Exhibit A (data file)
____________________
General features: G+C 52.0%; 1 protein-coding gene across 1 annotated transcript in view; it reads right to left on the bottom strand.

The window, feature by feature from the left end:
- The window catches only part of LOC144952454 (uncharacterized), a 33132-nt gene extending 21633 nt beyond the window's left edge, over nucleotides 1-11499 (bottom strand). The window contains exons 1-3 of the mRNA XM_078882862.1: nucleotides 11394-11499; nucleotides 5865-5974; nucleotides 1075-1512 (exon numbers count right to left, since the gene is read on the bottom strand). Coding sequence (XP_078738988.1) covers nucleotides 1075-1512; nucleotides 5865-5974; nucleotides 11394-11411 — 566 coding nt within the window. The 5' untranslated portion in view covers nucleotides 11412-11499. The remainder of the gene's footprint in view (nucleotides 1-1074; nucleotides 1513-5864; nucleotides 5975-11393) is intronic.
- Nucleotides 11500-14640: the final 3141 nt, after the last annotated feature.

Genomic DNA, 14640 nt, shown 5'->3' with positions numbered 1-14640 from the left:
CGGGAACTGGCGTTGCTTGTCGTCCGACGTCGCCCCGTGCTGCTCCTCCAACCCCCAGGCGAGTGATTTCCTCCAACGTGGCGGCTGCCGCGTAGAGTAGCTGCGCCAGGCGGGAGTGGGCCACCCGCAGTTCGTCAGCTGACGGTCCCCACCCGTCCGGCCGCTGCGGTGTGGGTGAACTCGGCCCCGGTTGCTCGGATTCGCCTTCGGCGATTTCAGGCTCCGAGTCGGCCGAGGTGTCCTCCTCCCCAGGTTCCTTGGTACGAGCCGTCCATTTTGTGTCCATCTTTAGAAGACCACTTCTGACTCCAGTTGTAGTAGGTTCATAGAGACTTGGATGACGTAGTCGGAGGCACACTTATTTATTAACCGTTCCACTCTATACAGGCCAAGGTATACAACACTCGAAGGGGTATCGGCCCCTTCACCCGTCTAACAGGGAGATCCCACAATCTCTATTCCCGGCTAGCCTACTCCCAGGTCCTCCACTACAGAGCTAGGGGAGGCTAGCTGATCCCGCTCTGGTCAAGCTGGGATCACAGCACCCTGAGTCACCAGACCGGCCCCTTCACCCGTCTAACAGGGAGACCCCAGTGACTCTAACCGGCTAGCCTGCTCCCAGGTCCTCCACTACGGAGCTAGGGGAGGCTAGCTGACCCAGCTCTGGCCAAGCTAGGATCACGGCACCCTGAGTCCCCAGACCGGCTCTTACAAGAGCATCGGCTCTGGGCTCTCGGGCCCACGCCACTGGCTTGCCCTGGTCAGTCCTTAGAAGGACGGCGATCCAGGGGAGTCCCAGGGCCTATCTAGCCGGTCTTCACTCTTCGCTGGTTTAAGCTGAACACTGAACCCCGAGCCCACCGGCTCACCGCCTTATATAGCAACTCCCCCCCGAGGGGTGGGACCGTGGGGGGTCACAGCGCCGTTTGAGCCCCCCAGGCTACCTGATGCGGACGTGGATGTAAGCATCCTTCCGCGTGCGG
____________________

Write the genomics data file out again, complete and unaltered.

General features: G+C 52.0%; 1 protein-coding gene across 1 annotated transcript in view; it reads right to left on the bottom strand.

The window, feature by feature from the left end:
- The window catches only part of LOC144952454 (uncharacterized), a 33132-nt gene extending 21633 nt beyond the window's left edge, over nucleotides 1-11499 (bottom strand). The window contains exons 1-3 of the mRNA XM_078882862.1: nucleotides 11394-11499; nucleotides 5865-5974; nucleotides 1075-1512 (exon numbers count right to left, since the gene is read on the bottom strand). Coding sequence (XP_078738988.1) covers nucleotides 1075-1512; nucleotides 5865-5974; nucleotides 11394-11411 — 566 coding nt within the window. The 5' untranslated portion in view covers nucleotides 11412-11499. The remainder of the gene's footprint in view (nucleotides 1-1074; nucleotides 1513-5864; nucleotides 5975-11393) is intronic.
- Nucleotides 11500-14640: the final 3141 nt, after the last annotated feature.

Genomic DNA, 14640 nt, shown 5'->3' with positions numbered 1-14640 from the left:
CGGGAACTGGCGTTGCTTGTCGTCCGACGTCGCCCCGTGCTGCTCCTCCAACCCCCAGGCGAGTGATTTCCTCCAACGTGGCGGCTGCCGCGTAGAGTAGCTGCGCCAGGCGGGAGTGGGCCACCCGCAGTTCGTCAGCTGACGGTCCCCACCCGTCCGGCCGCTGCGGTGTGGGTGAACTCGGCCCCGGTTGCTCGGATTCGCCTTCGGCGATTTCAGGCTCCGAGTCGGCCGAGGTGTCCTCCTCCCCAGGTTCCTTGGTACGAGCCGTCCATTTTGTGTCCATCTTTAGAAGACCACTTCTGACTCCAGTTGTAGTAGGTTCATAGAGACTTGGATGACGTAGTCGGAGGCACACTTATTTATTAACCGTTCCACTCTATACAGGCCAAGGTATACAACACTCGAAGGGGTATCGGCCCCTTCACCCGTCTAACAGGGAGATCCCACAATCTCTATTCCCGGCTAGCCTACTCCCAGGTCCTCCACTACAGAGCTAGGGGAGGCTAGCTGATCCCGCTCTGGTCAAGCTGGGATCACAGCACCCTGAGTCACCAGACCGGCCCCTTCACCCGTCTAACAGGGAGACCCCAGTGACTCTAACCGGCTAGCCTGCTCCCAGGTCCTCCACTACGGAGCTAGGGGAGGCTAGCTGACCCAGCTCTGGCCAAGCTAGGATCACGGCACCCTGAGTCCCCAGACCGGCTCTTACAAGAGCATCGGCTCTGGGCTCTCGGGCCCACGCCACTGGCTTGCCCTGGTCAGTCCTTAGAAGGACGGCGATCCAGGGGAGTCCCAGGGCCTATCTAGCCGGTCTTCACTCTTCGCTGGTTTAAGCTGAACACTGAACCCCGAGCCCACCGGCTCACCGCCTTATATAGCAACTCCCCCCCGAGGGGTGGGACCGTGGGGGGTCACAGCGCCGTTTGAGCCCCCCAGGCTACCTGATGCGGACGTGGATGTAAGCATCCTTCCGCGTGCGG